Why You Should Read Groundbreaking Author Joseph Han’s Novel, “Nuclear Family”
LGoofy comedies centered on the local and emotionally grounded in the trauma of separation from immigrants are nothing new, but few have shown the panache of Joseph Han’s debut novel, Nuclear family. The Honolulu-based author, who earned a doctorate in English and creative writing from the University of Hawai’i at Mānoa, is enjoying a shower of awards and recognition for her recently published book, including being named winner of the “5 Under 35 2022” award, which celebrates the best American literature of the year by young authors.
The success of the 30-year-old writer comes on its own, but is fueled by a Korean artistic moment: Pachinko and her acclaimed 2017 novel, Oscar winners Parasite and minari. But for Han, it all starts with Nora Okja Keller comfort woman (1997): “This is one of the first Korean texts about writing Korean in Hawai’i, in a way that I could not have imagined”, he says. The epigraph of his novel is taken from the book.
SEE ALSO: What to read in summer 2022: 5 Hawaiian books to bring to the beach
In the whirlwind story, siblings Jacob and Grace Cho dodge and hide from daring plots and auteur complications to find themselves in a place we all remember, on January 13, 2018, the day of the false alarm. to the Hawaii missile. The bread and butter of the family is Cho’s Delicatessen, a trio of struggling ordinary restaurants blessed (or cursed) by a visit from Food Network’s Guy Fieri. Jacob and Grace’s parents, Appa and Umma, have been pursuing the dream of an L&L-style franchise ever since. A senior student, Grace tries to constantly stay stoned to put up with the drudgery of cooking. She’s been carrying double the burden since Jacob fled to Seoul to teach English (a futile attempt to avoid exposure to his family).
Then he is caught trying to defect to the North. His stumble at the DMZ goes viral as he is detained for questioning. Led by sour-tongued church ladies, Honolulu’s Korean community deserts the Chos out of embarrassment, while graffiti and a thrown brick hurt pride and property. The DMZ stunt isn’t Jacob’s idea; his body was taken over by the ghost of his deadbeat grandfather, who abandoned his family to found another in the North. Trapped in the South at the Partition, Tae-woo can only rest if he returns. But the DMZ wall is ghostproof.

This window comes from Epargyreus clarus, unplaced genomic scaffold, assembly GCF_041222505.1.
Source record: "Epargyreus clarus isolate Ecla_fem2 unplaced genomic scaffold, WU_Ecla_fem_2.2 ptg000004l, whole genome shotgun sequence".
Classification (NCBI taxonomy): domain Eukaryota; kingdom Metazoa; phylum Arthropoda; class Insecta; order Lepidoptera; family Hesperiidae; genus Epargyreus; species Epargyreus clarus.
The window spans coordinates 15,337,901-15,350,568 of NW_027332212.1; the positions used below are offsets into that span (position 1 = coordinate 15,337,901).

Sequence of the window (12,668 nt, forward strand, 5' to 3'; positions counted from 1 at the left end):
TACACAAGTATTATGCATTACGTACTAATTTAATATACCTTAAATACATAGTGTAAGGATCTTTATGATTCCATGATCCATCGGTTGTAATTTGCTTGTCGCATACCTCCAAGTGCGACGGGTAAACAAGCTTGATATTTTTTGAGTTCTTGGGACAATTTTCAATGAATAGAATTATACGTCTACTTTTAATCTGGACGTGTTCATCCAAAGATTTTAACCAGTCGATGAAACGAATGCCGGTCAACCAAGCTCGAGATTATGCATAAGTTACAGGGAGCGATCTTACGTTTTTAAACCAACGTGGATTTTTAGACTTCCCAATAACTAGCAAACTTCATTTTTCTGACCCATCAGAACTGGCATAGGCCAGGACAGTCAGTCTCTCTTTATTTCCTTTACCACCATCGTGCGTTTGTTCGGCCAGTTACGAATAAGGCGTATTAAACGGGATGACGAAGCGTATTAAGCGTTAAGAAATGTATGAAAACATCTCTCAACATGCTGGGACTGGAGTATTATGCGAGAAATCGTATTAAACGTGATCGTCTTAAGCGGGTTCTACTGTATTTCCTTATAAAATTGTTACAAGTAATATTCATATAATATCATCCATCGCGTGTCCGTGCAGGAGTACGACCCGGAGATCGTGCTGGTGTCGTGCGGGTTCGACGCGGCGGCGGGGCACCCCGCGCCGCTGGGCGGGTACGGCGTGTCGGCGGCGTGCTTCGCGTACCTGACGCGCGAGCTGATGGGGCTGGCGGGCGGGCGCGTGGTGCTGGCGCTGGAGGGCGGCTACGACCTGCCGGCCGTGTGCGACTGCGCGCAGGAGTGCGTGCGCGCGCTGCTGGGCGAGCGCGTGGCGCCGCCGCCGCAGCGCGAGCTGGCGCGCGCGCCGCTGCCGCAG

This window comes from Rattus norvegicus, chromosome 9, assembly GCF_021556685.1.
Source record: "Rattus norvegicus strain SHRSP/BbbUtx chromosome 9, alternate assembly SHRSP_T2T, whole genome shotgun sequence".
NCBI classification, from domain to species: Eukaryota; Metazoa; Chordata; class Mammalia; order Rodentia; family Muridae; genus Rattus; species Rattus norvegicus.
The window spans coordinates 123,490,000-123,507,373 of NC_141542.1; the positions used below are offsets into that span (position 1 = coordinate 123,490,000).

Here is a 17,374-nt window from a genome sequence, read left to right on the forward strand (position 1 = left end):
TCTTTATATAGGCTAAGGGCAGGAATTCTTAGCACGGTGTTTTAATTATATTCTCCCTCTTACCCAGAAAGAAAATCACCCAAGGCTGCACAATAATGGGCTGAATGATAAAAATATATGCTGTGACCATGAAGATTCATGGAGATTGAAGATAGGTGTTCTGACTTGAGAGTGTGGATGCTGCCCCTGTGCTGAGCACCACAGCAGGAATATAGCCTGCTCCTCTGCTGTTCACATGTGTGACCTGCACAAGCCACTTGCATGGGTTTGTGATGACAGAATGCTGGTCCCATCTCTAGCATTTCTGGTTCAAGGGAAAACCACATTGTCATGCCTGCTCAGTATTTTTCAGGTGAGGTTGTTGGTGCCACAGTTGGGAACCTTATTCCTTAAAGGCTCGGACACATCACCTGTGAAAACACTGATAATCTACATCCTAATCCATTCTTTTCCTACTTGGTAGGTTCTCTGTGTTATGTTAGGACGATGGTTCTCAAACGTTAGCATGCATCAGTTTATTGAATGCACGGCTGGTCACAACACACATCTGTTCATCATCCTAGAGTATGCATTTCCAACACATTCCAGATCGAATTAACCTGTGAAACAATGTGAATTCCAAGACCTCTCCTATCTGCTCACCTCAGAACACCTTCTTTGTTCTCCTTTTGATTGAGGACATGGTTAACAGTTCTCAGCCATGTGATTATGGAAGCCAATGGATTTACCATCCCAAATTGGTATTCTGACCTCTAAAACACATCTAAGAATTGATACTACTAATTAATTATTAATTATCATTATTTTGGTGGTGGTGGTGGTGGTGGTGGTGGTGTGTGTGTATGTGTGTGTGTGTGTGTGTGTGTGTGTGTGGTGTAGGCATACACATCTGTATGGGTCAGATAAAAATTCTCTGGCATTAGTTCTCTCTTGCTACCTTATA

Han’s deadpan description of Jacob’s plight is terrific in both senses of the word. Tae-woo has an unrelenting need to eat, drink, and party (while Jacob suffers from hangovers and embarrassment). But her anguished attempt to break through the wall into Jacob’s body seems real. And, indeed, Han’s grandparents immigrated to Hawai’i and raised him here, leaving his parents in South Korea. “My grandmother wanted me to study English in Hawai’i,” says Han. “It was his vision of the world, very Christian and capitalist. I found it hard to bear this separation. It explained how I understood the divisions in Korea, the American occupation, the division posed by the English language for my entire life, preventing me from knowing my own family.
When his parents finally joined him, they took difficult jobs, suffering from linguistic alienation and racism. Once, Han’s taxi driver father was badly beaten by a soldier who refused to pay for his fare; the beatings landed him in hospital for two weeks. “The rage I felt seeing my father in the hospital became one of the most important teachers in my life,” he says. This time became a catalyst for writing. His parents would return to South Korea. “The heart of the story hopefully lays out a path of reconciliation and reunification,” Han says, and “how we can move forward by finding peace in our lives, rather than finding peace in heaven.”
Dan Smetanka, editor of Counterpoint Press, which published Nuclear family, says he knew he was reading something special when he first came across Han’s novel. “He manages to balance serious and important issues such as family background, identity and migration with an extremely keen and fun eye,” says Smetanka. “It’s a surprising and evocative start.”
Nuclear family was released in June by Counterpoint Press and is available in bookstores and online, including on counterpointpress.com